NBA Coaches & The Effects Of Likability
May 7th, 2014

(originally published elsewhere) Three weeks ago, a story came out that the New York Knicks were determined to land Steve Kerr as their next head coach. Despite Kerr having no coaching experience of any kind at any level, it appears he is the white hot candidate for the vacancy – so eager are the Knicks in their pursuit that the story broke even before they had a vacancy, having not then announced the future of the incumbent lame duck coach, Mike Woodson. Two weeks ago, it was reported that the Knicks were accelerating their pursuit of Kerr, trying to tie him up before the first round of the playoffs were over in anticipation of other vacancies becoming available later on. Last week, the Lakers parted company with former Knicks coach Mike D’Antoni. And this week, the Warriors fired former Knicks point guard Mark Jackson. In his time with the Lakers, nothing went right for Mike. In the best part of two years with the team, D’Antoni went 67-87 on a team that, the summer before he was hired, was thought to have a two year title window. The team were rolled out of the playoffs easily in 2012-13, swept aside by a Spurs team that made a laughing stock of the one time rivalry, and worse came with this season’s 27-55 record, the second lowest winning percentage in franchise history. On paper, that is a terrible return. In reality, however, there was not much he could do. D’Antoni came to a team that was supposed to have four Hall of Famers, and had the very same point guard he had himself once used to revolutionise the game. Steve Nash. But Nash was old, and Nash got hurt, recording only 50 appearances last season and 15 in this. Nash was supposed […]

Posted by at 1:52 AM

Phoenix Suns: Good enough to be good, but not good enough to be good enough
January 20th, 2009

I hated the appointment of Steve Kerr as the Phoenix Suns General Manager. Hated it. I loved Steve Kerr as a player even if I did miss his best years, but I didn’t like his writing much, and he ruined my entire NBA Live 2006 experience with his insistence that Kirk Hinrich was in some way like Steve Nash. (They’re both white and keep their dribble alive when circling the baseline. Identical!) Why would a man whose take on the NBA was limited to the games he was commentating on suddenly be qualified to run an NBA franchise, short as he seemed on experience, the CBA know-how, and the depth of knowledge base that was surely required for such a position? How much can you learn about the prognosis of thousands of potential NBA basketball players worldwide when sitting alongside Marv Albert? I hated the entire idea. Similarly, I hated the Shaquille O’Neal trade when it happened. The Phoenix Suns’ style of play under Mike D’Antoni wasn’t really getting anywhere, but was the answer really to trade for a player who commits your team to a life of halfcourt play, yet who isn’t effective enough any more to build an offence around? And why would a team that had recently gifted away Rajon Rondo and Rudy Fernandez for immediate financial savings now be so willing to take on the huge contract of a declining player, committing them for the foreseeable future to the luxury tax that they had been so desperately trying to avoid? It was all the eggs in one basket, and the basket wasn’t worth it. However, as I am wont to do, I have since backtracked on both opinions. Acquiring Shaq has not affected the Suns’ ability to acquire talent, as I feared it might. No longer […]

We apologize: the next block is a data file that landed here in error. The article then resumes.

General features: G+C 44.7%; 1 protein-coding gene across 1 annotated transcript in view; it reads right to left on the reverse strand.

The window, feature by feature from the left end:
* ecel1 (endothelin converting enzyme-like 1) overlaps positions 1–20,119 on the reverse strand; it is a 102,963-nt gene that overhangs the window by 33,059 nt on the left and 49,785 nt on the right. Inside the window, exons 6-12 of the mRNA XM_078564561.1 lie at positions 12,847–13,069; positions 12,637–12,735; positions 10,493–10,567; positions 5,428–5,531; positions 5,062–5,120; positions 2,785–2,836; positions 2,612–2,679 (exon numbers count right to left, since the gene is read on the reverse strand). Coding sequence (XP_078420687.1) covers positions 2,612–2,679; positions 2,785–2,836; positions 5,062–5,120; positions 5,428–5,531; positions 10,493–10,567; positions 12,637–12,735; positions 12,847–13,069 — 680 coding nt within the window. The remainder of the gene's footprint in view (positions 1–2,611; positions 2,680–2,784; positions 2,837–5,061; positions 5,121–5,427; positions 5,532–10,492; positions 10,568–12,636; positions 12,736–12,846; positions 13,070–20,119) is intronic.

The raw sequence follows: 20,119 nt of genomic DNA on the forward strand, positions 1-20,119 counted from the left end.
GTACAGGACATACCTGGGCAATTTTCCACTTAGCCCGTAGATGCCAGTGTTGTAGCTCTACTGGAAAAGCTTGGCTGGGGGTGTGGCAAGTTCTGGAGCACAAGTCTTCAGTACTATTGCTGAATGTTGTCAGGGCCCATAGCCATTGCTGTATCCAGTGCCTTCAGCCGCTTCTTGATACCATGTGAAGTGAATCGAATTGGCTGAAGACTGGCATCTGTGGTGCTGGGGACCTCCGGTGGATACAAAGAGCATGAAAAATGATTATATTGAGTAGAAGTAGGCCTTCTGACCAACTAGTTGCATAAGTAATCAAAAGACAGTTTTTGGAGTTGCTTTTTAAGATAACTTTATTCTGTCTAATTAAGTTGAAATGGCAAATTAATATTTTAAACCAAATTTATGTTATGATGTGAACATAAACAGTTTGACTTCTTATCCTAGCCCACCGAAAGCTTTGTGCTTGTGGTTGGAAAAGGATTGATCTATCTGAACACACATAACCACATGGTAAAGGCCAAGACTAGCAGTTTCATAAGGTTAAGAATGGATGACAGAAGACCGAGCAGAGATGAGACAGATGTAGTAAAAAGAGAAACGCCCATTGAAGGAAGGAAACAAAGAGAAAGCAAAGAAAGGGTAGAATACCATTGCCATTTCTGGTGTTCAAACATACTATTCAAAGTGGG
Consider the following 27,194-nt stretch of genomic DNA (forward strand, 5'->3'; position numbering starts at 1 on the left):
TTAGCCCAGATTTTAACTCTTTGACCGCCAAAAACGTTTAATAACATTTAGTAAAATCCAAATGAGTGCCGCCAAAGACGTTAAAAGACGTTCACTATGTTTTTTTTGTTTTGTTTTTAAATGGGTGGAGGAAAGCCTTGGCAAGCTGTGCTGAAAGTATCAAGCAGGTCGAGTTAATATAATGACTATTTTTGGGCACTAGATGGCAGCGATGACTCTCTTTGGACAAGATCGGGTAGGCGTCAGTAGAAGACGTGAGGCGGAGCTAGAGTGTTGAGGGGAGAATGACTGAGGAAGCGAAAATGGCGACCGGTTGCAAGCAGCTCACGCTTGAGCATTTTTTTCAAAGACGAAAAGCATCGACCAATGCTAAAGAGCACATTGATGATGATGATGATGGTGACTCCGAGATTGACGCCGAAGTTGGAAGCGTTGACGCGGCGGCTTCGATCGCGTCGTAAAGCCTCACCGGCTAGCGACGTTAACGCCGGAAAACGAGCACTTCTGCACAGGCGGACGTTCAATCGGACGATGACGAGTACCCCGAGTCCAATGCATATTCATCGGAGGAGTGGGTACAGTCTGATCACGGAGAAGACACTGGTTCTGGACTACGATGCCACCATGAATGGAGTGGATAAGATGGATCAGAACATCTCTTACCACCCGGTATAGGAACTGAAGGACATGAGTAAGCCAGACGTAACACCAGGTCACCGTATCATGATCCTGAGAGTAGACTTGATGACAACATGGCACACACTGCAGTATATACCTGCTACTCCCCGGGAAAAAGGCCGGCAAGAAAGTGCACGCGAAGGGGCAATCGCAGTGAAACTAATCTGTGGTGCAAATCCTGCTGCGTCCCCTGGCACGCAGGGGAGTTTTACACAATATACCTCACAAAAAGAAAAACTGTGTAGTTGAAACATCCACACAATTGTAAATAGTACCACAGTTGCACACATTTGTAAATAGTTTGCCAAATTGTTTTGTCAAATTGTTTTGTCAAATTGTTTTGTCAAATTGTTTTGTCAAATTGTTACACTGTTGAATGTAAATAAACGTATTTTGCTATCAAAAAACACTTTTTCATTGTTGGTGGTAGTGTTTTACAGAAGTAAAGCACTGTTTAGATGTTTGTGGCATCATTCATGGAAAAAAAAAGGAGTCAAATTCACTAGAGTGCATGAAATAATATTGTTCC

Posted by at 4:53 AM